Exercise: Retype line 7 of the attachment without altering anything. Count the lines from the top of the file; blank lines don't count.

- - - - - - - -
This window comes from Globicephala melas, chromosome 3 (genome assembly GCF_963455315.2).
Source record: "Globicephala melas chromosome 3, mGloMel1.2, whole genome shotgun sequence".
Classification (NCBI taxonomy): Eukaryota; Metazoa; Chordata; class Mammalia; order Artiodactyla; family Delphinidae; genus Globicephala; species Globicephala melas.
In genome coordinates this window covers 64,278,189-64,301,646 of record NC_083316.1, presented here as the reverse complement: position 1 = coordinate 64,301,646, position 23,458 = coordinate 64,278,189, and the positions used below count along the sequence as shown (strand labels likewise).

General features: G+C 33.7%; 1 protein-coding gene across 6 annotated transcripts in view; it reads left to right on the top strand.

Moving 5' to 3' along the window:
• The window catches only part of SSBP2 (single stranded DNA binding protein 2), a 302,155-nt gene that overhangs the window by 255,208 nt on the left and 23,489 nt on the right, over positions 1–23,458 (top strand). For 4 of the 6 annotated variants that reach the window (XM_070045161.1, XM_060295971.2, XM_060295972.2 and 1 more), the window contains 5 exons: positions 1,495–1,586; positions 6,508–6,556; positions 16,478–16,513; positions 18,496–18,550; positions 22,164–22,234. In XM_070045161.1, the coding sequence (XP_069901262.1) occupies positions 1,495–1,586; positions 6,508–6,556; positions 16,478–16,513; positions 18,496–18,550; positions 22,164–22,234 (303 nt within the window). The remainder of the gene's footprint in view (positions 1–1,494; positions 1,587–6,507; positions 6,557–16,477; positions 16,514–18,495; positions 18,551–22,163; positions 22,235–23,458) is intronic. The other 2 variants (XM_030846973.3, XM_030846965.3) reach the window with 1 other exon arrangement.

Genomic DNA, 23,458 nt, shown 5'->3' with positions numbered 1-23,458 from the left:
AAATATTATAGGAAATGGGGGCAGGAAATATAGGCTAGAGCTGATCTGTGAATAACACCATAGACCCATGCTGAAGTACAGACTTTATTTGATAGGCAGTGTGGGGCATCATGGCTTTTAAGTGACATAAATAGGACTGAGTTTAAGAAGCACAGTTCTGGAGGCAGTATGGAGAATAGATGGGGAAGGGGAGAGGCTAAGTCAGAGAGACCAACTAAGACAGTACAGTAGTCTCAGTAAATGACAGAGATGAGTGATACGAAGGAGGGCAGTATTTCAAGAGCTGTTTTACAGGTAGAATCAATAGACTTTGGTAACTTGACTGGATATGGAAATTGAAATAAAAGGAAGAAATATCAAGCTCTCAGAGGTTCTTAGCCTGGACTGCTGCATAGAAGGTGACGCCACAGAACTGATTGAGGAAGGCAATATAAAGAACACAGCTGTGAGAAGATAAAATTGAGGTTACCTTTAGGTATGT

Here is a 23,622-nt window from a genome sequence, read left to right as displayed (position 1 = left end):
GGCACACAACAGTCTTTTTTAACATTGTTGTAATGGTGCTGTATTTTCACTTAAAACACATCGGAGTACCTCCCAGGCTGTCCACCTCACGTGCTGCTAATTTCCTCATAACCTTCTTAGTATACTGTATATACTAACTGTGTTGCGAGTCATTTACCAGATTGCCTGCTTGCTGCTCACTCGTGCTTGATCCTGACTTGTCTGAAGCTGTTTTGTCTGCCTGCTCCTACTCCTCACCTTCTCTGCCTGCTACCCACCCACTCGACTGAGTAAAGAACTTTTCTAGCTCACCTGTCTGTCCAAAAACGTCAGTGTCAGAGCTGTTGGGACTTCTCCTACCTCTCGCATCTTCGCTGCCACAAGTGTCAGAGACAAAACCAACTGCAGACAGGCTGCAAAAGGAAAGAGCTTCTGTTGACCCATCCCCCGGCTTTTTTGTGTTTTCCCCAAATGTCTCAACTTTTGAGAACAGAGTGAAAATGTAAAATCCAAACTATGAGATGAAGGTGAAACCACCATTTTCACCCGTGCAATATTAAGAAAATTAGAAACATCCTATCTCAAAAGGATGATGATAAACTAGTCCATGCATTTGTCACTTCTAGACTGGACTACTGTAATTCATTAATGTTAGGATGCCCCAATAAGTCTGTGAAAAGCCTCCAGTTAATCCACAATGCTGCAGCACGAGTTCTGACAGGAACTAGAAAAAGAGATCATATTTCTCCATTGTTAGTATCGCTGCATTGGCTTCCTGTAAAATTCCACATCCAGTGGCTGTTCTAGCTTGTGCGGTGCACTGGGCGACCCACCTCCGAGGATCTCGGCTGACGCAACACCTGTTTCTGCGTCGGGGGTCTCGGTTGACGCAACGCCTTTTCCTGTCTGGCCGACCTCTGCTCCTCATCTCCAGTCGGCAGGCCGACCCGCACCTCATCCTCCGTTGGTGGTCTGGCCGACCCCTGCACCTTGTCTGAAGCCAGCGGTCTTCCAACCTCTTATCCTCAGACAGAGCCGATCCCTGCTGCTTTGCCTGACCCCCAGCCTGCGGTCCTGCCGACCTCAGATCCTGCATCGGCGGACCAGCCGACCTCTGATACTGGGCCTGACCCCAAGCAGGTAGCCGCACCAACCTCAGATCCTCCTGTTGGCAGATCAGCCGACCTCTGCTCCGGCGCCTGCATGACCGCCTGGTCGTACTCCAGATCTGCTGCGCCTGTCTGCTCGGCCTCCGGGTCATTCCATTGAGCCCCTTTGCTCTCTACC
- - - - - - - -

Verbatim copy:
• The window catches only part of SSBP2 (single stranded DNA binding protein 2), a 302,155-nt gene that overhangs the window by 255,208 nt on the left and 23,489 nt on the right, over positions 1–23,458 (top strand). For 4 of the 6 annotated variants that reach the window (XM_070045161.1, XM_060295971.2, XM_060295972.2 and 1 more), the window contains 5 exons: positions 1,495–1,586; positions 6,508–6,556; positions 16,478–16,513; positions 18,496–18,550; positions 22,164–22,234. In XM_070045161.1, the coding sequence (XP_069901262.1) occupies positions 1,495–1,586; positions 6,508–6,556; positions 16,478–16,513; positions 18,496–18,550; positions 22,164–22,234 (303 nt within the window). The remainder of the gene's footprint in view (positions 1–1,494; positions 1,587–6,507; positions 6,557–16,477; positions 16,514–18,495; positions 18,551–22,163; positions 22,235–23,458) is intronic. The other 2 variants (XM_030846973.3, XM_030846965.3) reach the window with 1 other exon arrangement.